What are the Signs of Prescription Drug Abuse?

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What are Signs of Prescription Drug Abuse?

Today, prescription drug abuse is a severe problem across the United States, which has grown over the last decade. As more and more prescriptions are written, more and more people are exhibiting signs of prescription drug abuse. If you or someone close to you is showing symptoms of prescription drug abuse, it’s time to consider a rehab facility that can help provide initial detox, withdrawal management, and ongoing care.

Are Prescription Drugs Addictive?

Yes, prescription drugs are highly addictive. Most people don’t think about the addictive nature of the prescriptions they are given because, after all, prescriptions are given by some of the most trustworthy members of society: doctors.

You don’t think twice when a doctor prescribes something for pain management after open-heart surgery. You fill your prescription, and you follow the instructions.

Most doctors don’t emphasize the significant risks associated with certain prescriptions. At most, they might fill your prescription and add a piece of paper into the brown bag that lists prescription drug use symptoms and tells you to stop taking your medicine or talk to your doctor if you think you have an addiction. But most of that isn’t helpful. What is helpful is understanding which prescription drugs are commonly abused, what the signs are, and how to get help.

Which Prescription Drugs are Commonly Abused?

That said, it’s not likely that someone will become addicted to prescriptions like stool softeners. For each prescription drug, the symptoms for each might vary slightly. However, there are three main categories of prescription drugs that are typically abused.

Depressants:

Depressants slow down activity in your brain. There are plenty of legitimate reasons why you might be given a prescription for a depressant. People with severe anxiety might be given sleep medications or benzodiazepines. People who struggle with insomnia or narcolepsy are often given a prescription for depressants so that they can sleep.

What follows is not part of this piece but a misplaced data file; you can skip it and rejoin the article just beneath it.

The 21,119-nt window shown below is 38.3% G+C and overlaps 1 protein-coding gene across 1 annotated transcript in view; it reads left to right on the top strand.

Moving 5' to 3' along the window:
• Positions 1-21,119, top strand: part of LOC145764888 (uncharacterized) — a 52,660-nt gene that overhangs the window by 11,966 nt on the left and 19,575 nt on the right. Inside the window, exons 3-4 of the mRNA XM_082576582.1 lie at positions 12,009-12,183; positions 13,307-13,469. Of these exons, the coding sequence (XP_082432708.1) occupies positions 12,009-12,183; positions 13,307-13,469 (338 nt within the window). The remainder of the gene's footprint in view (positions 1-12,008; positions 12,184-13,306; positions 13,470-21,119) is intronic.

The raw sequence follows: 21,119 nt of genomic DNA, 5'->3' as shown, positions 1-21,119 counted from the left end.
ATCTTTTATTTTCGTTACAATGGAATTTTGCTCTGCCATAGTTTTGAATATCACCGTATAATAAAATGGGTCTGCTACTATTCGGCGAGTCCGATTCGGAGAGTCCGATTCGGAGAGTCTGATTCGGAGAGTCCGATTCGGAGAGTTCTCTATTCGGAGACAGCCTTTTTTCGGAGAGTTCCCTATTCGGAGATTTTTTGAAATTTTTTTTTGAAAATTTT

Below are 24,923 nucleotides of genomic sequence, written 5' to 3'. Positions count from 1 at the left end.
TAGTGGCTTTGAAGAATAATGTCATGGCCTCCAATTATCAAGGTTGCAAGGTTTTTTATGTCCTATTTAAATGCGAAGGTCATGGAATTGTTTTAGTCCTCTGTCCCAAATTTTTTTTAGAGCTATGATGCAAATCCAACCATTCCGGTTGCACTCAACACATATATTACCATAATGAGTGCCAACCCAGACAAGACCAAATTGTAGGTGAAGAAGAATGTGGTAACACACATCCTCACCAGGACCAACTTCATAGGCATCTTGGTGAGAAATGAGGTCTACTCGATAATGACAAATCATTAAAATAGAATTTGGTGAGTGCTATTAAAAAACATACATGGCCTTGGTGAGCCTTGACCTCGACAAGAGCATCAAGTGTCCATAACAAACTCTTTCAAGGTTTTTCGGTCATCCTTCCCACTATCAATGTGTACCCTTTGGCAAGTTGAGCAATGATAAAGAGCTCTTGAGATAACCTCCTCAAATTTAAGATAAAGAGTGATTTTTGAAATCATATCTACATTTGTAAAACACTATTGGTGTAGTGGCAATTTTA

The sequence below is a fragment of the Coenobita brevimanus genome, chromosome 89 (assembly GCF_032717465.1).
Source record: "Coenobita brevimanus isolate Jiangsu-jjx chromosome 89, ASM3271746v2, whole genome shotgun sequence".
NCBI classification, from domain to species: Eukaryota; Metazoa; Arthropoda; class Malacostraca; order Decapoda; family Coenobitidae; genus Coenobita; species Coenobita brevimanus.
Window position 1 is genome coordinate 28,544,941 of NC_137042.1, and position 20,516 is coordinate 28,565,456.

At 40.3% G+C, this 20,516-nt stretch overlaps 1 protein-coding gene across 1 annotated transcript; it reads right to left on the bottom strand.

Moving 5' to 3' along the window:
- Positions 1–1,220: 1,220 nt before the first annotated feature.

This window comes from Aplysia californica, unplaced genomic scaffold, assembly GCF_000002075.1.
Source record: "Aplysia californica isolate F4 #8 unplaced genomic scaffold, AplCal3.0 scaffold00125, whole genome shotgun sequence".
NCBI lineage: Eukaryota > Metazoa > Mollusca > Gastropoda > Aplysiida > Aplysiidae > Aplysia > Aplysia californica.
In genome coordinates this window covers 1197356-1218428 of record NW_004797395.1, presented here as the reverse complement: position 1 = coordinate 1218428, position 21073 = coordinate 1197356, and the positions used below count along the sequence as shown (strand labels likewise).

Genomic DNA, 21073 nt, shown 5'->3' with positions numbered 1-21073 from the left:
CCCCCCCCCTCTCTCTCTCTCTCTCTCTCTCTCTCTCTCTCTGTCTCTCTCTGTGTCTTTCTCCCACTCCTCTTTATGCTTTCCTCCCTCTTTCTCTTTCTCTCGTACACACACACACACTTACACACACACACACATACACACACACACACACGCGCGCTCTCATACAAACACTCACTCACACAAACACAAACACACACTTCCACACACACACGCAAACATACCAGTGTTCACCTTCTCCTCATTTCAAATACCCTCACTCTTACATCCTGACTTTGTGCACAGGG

Examples include Valium, Xanax, and Lunesta.

Opioids:

Opioids are designed to reduce pain. They don’t actually make the pain go away, but they block the pain signals sent between your body and brain. Opioids can be used to prevent pain signals from being sent during surgery. They can be used to sedate you before a medical procedure or to help you relieve pain after a medical procedure.

Examples include Morphine, Codeine, Vicodin, Oxycontin, and Percocet. 

Stimulants: 

Stimulants do the opposite of a depressant: they stimulate your brain activity and increase your attention. These are often prescribed for things like ADHD.

Examples include Adderall and Ritalin.

What are the Signs of Prescription Drug Abuse?

The signs of prescription drug abuse can include:

  • Risky behavior.
  • Neglecting personal or professional responsibilities.
  • Legal trouble like driving while high or getting arrested for disorderly conduct.

Recognizing symptoms of prescription drug abuse in yourself or someone you loved can help you identify when it’s time to get treatment. There are behavioral, physical, and psychological signs of prescription drug abuse.

  • Behavioral signs usually take the form of poor attendance at work or in school, maybe being late regularly, or simply not showing up.
  • You might also see signs that might include secretive or suspicious behavior, like a family member suddenly hiding their activities, always locking their bedroom door, and never telling you where they are going.
  • You might notice significant changes in sleeping patterns, physical appearance, or appetite. It’s quite common for someone struggling with addiction to stop caring about personal hygiene or to be awake at odd hours suddenly.
  • Other prescription drug use symptoms include sudden mood swings, where you or your loved one seem irritable or angry for no reason and suddenly start accusing family members of far-fetched paranoid delusions or hallucinations.
  • You might notice signs of unexplained paranoid behavior or anxiety. It’s quite common for someone who is suffering from drug addiction to wanting to keep all the curtains closed, peer out of the corner of the window at any sound, avoid answering the door, and always be worried that whenever someone comes or goes from the house, they will somehow get in trouble.

Are There Prescription Drug Treatment Centers in Northern California?

Prescription drug abuse is treatable. You can find many prescription drug treatment centers in Northern California. Marina Harbor is located in San Francisco and offers a seaside opioid addiction treatment center. Our facility is designed to keep you safe and comfortable with medically assisted prescription detox services and ongoing residential inpatient care. We emphasize Northern California holistic addiction therapy right alongside other evidence-based psychotherapy so that you can treat the mind and body as one.
Let Marina Harbor help you manage your signs of prescription drug abuse today. Contact us to learn more about our San Francisco addiction treatment programs.